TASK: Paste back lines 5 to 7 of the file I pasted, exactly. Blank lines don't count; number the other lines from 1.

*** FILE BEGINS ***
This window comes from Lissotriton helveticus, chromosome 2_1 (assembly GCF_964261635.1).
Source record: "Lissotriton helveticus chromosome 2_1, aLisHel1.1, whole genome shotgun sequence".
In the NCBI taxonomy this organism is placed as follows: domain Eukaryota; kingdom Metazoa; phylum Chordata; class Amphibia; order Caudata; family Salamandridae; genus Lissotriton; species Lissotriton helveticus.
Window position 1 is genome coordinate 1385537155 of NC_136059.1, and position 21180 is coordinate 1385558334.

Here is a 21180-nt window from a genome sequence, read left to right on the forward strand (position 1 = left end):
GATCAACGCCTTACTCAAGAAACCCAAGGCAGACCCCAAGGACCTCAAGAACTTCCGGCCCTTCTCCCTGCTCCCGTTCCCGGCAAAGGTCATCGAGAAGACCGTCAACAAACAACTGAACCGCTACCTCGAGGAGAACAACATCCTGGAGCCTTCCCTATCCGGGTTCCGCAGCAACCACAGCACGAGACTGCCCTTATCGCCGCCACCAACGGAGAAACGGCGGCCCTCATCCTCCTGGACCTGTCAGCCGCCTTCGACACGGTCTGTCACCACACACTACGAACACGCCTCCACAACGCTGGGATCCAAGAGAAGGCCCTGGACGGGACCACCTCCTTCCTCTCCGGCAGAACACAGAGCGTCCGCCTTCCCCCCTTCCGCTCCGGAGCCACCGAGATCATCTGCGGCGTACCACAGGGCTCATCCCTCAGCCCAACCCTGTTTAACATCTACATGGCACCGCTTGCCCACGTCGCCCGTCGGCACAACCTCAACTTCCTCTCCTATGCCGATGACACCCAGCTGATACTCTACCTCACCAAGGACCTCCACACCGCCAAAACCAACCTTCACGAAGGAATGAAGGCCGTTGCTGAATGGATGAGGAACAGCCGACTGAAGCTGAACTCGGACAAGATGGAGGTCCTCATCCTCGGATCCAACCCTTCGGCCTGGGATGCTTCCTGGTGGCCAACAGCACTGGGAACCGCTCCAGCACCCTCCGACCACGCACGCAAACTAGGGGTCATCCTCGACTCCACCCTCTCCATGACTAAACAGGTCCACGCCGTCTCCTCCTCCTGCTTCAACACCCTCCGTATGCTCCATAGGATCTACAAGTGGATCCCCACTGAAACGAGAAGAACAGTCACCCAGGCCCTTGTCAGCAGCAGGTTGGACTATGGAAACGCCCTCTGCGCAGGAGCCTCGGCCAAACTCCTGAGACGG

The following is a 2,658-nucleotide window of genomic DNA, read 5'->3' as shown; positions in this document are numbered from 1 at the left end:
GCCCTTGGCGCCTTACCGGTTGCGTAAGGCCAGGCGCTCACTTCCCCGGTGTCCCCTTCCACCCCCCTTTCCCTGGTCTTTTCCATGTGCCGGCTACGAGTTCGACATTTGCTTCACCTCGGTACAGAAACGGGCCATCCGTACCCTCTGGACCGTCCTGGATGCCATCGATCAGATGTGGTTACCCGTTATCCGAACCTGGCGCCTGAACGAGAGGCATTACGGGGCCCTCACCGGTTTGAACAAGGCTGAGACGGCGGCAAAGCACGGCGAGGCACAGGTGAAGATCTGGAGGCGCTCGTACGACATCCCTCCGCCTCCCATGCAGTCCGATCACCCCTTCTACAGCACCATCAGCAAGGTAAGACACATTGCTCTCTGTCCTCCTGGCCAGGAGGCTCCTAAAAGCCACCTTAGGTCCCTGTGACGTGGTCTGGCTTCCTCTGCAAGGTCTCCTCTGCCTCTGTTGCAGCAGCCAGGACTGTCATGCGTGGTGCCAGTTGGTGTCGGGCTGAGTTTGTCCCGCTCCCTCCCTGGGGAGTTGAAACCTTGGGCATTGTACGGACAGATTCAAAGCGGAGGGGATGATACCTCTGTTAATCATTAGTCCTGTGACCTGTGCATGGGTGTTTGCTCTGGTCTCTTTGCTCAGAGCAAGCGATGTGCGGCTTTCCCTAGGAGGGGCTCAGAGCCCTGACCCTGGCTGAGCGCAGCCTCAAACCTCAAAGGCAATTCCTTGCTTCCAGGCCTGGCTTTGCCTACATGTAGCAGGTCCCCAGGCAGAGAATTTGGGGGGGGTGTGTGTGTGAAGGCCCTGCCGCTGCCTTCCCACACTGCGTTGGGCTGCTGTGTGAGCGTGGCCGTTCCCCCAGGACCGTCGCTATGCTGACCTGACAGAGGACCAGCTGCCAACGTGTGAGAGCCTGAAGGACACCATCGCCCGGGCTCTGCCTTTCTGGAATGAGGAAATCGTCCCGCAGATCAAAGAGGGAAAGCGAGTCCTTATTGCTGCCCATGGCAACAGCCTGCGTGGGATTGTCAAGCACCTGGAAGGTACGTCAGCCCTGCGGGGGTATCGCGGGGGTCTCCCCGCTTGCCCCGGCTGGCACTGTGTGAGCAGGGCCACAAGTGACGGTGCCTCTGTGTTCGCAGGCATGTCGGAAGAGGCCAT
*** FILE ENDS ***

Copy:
Here is a 21180-nt window from a genome sequence, read left to right on the forward strand (position 1 = left end):
GATCAACGCCTTACTCAAGAAACCCAAGGCAGACCCCAAGGACCTCAAGAACTTCCGGCCCTTCTCCCTGCTCCCGTTCCCGGCAAAGGTCATCGAGAAGACCGTCAACAAACAACTGAACCGCTACCTCGAGGAGAACAACATCCTGGAGCCTTCCCTATCCGGGTTCCGCAGCAACCACAGCACGAGACTGCCCTTATCGCCGCCACCAACGGAGAAACGGCGGCCCTCATCCTCCTGGACCTGTCAGCCGCCTTCGACACGGTCTGTCACCACACACTACGAACACGCCTCCACAACGCTGGGATCCAAGAGAAGGCCCTGGACGGGACCACCTCCTTCCTCTCCGGCAGAACACAGAGCGTCCGCCTTCCCCCCTTCCGCTCCGGAGCCACCGAGATCATCTGCGGCGTACCACAGGGCTCATCCCTCAGCCCAACCCTGTTTAACATCTACATGGCACCGCTTGCCCACGTCGCCCGTCGGCACAACCTCAACTTCCTCTCCTATGCCGATGACACCCAGCTGATACTCTACCTCACCAAGGACCTCCACACCGCCAAAACCAACCTTCACGAAGGAATGAAGGCCGTTGCTGAATGGATGAGGAACAGCCGACTGAAGCTGAACTCGGACAAGATGGAGGTCCTCATCCTCGGATCCAACCCTTCGGCCTGGGATGCTTCCTGGTGGCCAACAGCACTGGGAACCGCTCCAGCACCCTCCGACCACGCACGCAAACTAGGGGTCATCCTCGACTCCACCCTCTCCATGACTAAACAGGTCCACGCCGTCTCCTCCTCCTGCTTCAACACCCTCCGTATGCTCCATAGGATCTACAAGTGGATCCCCACTGAAACGAGAAGAACAGTCACCCAGGCCCTTGTCAGCAGCAGGTTGGACTATGGAAACGCCCTCTGCGCAGGAGCCTCGGCCAAACTCCTGAGACGG

The following is a 2,658-nucleotide window of genomic DNA, read 5'->3' as shown; positions in this document are numbered from 1 at the left end: